I've had terrific luck with local theater recently. Two weekends ago I caught one of Blackbird Theater's last performances of Tom Stoppard's brilliant Arcadia, a play I'd wanted to see for about 15 years. The exciting thing was watching a local cast — a mix of actors I've always enjoyed, such as Denice Hicks, and excellent new-to-me faces such as Jeff Boyet and Wes Driver — step up to meet its challenges, thus saving me a ticket to New York to catch the current Broadway revival.
After reading Martin Brady's review in this week's Scene, I saw The Rep's production of The 39 Steps last night, and it was pure delight — a dizzying burlesque of the 1935 Hitchcock thriller, performed by a quartet of (sometimes literally) somersaulting farceurs. Three sequences in particular made me laugh harder than anything I've seen onstage in many years: a furious quick-change routine for inventive supporting players Peter Vann and Patrick Waller aboard a depot platform; a wonderful chase atop a moving train staged with a couple of versatile trunks and some well-deployed fog; and a piece of shadow puppetry so blissfully silly my little girl and I were still giggling about it on the way home. And Nate Eppler and Martha Wilkinson make a swell Harvey Korman and Carol Burnett — they're like a week of TCM given human form.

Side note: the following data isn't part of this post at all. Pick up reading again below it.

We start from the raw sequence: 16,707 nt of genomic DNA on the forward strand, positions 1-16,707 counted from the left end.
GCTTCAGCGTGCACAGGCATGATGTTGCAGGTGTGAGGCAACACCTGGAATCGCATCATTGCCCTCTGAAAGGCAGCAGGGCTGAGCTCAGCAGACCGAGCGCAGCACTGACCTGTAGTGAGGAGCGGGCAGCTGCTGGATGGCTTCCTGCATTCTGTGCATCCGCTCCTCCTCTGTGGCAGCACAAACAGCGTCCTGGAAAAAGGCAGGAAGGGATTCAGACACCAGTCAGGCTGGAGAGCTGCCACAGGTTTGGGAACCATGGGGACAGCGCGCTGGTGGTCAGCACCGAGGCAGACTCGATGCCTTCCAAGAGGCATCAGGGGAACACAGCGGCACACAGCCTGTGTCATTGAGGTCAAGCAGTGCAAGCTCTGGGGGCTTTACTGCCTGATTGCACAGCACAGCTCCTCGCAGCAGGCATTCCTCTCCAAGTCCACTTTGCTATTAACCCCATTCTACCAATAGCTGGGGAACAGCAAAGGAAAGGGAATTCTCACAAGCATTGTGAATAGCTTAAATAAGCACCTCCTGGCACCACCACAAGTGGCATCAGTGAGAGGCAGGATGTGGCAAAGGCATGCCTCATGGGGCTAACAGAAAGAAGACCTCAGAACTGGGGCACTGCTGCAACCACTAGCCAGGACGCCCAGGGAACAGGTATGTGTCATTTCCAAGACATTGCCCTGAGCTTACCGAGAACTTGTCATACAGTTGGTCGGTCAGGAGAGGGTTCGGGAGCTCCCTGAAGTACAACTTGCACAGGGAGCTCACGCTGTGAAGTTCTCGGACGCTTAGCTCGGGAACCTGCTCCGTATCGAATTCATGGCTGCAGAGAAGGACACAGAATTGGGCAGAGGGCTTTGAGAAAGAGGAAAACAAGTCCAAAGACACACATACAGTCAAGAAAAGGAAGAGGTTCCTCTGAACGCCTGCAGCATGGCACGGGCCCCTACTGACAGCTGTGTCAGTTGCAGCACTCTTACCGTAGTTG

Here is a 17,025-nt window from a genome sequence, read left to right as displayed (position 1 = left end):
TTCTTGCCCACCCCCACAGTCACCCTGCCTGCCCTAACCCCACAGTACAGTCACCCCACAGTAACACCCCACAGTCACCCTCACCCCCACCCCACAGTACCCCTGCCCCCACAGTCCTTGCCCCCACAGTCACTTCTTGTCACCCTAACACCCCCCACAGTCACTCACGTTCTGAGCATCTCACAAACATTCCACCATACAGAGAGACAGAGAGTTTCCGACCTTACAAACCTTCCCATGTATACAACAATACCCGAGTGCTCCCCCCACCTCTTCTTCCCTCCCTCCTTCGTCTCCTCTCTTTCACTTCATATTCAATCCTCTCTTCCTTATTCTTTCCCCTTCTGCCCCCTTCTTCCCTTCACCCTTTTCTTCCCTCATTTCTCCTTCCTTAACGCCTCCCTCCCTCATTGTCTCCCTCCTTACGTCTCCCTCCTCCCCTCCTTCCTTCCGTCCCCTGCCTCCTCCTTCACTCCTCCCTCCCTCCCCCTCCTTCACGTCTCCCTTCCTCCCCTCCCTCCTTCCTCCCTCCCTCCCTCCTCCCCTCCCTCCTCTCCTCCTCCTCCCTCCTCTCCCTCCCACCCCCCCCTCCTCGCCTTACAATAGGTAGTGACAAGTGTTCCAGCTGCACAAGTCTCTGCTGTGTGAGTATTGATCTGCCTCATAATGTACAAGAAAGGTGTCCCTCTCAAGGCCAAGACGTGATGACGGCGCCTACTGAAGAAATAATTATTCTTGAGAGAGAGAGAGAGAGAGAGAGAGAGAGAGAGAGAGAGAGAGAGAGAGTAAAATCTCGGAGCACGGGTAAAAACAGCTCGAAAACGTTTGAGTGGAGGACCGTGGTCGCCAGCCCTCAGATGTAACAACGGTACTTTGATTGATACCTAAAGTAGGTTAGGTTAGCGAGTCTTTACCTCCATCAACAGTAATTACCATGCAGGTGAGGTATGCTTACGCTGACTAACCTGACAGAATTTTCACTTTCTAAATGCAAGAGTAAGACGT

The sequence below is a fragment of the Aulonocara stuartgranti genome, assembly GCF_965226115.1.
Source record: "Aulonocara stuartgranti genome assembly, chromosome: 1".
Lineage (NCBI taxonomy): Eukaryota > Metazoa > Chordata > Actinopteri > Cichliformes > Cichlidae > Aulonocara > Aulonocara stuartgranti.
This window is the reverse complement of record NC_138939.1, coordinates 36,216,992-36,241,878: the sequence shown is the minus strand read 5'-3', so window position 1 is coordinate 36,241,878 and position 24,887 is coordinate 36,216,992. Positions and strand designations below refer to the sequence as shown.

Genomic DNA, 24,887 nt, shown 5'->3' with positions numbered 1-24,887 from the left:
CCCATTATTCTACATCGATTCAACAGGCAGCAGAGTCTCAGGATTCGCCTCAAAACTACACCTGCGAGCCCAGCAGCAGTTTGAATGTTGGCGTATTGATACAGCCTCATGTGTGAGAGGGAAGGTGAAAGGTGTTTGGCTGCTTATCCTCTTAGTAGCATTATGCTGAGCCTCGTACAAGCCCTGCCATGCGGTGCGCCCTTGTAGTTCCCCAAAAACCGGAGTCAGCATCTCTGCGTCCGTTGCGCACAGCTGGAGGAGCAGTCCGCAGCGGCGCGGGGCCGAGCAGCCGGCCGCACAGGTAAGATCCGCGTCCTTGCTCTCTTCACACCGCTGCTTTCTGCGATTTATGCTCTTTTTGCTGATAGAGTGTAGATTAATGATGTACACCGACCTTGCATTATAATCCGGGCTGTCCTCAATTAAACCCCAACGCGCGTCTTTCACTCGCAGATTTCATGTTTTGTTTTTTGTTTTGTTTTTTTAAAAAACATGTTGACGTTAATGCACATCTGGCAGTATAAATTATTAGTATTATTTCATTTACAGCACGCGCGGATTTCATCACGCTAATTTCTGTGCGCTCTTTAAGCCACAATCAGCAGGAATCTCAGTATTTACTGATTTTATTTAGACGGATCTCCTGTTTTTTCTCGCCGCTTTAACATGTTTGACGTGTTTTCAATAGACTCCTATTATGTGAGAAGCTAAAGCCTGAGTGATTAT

Martin's review pretty much nails it:
In fact, with the sole exception of about a two-minute lag in Act 2, the entire enterprise is a slam-dunk success. Besides negotiating complex blocking and rapid-fire dialogue that must simultaneously advance the plot and evoke chuckles, [René] Copeland's deft staging also pays gratifying tribute to Hitchcock. This comes in various ways, including occasional banks of fog, Paul Carrol Binkley's sound design (which interpolates some of composer Bernard Herrmann's familiar string motifs into the underscoring), a verbal nod to The Man Who Knew Too Much, plus clever silhouetted references to North by Northwest. And yes, the master himself puts in an "appearance," as he almost always did in his vastly entertaining flicks.
As homage, this 39 Steps is on the money. As theater, it's precise, sharply executed, often hilarious and always rewarding.
Miss this, and you deserve the same fate as the poor schmoe who carries a perchload of crows across the stage.